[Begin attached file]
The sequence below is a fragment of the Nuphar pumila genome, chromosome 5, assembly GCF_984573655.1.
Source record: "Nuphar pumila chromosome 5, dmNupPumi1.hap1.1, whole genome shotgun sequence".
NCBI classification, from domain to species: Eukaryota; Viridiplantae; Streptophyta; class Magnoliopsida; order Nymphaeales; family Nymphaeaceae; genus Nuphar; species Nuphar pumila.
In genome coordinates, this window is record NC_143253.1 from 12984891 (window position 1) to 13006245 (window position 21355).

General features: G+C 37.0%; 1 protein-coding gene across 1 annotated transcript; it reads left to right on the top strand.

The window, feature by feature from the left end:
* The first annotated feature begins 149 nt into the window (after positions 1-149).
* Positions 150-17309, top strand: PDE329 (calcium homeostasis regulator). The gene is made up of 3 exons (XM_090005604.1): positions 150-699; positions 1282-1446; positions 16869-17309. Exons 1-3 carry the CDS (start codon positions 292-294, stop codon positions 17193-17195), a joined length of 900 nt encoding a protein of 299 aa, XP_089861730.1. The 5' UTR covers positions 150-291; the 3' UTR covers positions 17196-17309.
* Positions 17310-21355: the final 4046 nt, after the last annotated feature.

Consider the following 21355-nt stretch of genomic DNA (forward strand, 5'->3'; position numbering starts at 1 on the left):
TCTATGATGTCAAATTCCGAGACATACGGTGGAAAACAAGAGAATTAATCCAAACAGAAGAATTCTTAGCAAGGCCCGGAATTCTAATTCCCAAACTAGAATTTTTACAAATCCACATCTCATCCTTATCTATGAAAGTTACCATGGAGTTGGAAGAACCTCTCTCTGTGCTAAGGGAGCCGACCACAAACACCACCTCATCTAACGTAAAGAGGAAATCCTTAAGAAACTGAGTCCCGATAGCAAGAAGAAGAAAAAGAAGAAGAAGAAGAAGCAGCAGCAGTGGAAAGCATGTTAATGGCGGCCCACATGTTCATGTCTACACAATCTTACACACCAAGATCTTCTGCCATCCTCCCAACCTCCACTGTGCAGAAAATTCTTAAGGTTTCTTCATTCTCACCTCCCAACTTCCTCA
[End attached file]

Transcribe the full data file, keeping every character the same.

The sequence below is a fragment of the Nuphar pumila genome, chromosome 5, assembly GCF_984573655.1.
Source record: "Nuphar pumila chromosome 5, dmNupPumi1.hap1.1, whole genome shotgun sequence".
NCBI classification, from domain to species: Eukaryota; Viridiplantae; Streptophyta; class Magnoliopsida; order Nymphaeales; family Nymphaeaceae; genus Nuphar; species Nuphar pumila.
In genome coordinates, this window is record NC_143253.1 from 12984891 (window position 1) to 13006245 (window position 21355).

General features: G+C 37.0%; 1 protein-coding gene across 1 annotated transcript; it reads left to right on the top strand.

The window, feature by feature from the left end:
* The first annotated feature begins 149 nt into the window (after positions 1-149).
* Positions 150-17309, top strand: PDE329 (calcium homeostasis regulator). The gene is made up of 3 exons (XM_090005604.1): positions 150-699; positions 1282-1446; positions 16869-17309. Exons 1-3 carry the CDS (start codon positions 292-294, stop codon positions 17193-17195), a joined length of 900 nt encoding a protein of 299 aa, XP_089861730.1. The 5' UTR covers positions 150-291; the 3' UTR covers positions 17196-17309.
* Positions 17310-21355: the final 4046 nt, after the last annotated feature.

Consider the following 21355-nt stretch of genomic DNA (forward strand, 5'->3'; position numbering starts at 1 on the left):
TCTATGATGTCAAATTCCGAGACATACGGTGGAAAACAAGAGAATTAATCCAAACAGAAGAATTCTTAGCAAGGCCCGGAATTCTAATTCCCAAACTAGAATTTTTACAAATCCACATCTCATCCTTATCTATGAAAGTTACCATGGAGTTGGAAGAACCTCTCTCTGTGCTAAGGGAGCCGACCACAAACACCACCTCATCTAACGTAAAGAGGAAATCCTTAAGAAACTGAGTCCCGATAGCAAGAAGAAGAAAAAGAAGAAGAAGAAGAAGCAGCAGCAGTGGAAAGCATGTTAATGGCGGCCCACATGTTCATGTCTACACAATCTTACACACCAAGATCTTCTGCCATCCTCCCAACCTCCACTGTGCAGAAAATTCTTAAGGTTTCTTCATTCTCACCTCCCAACTTCCTCA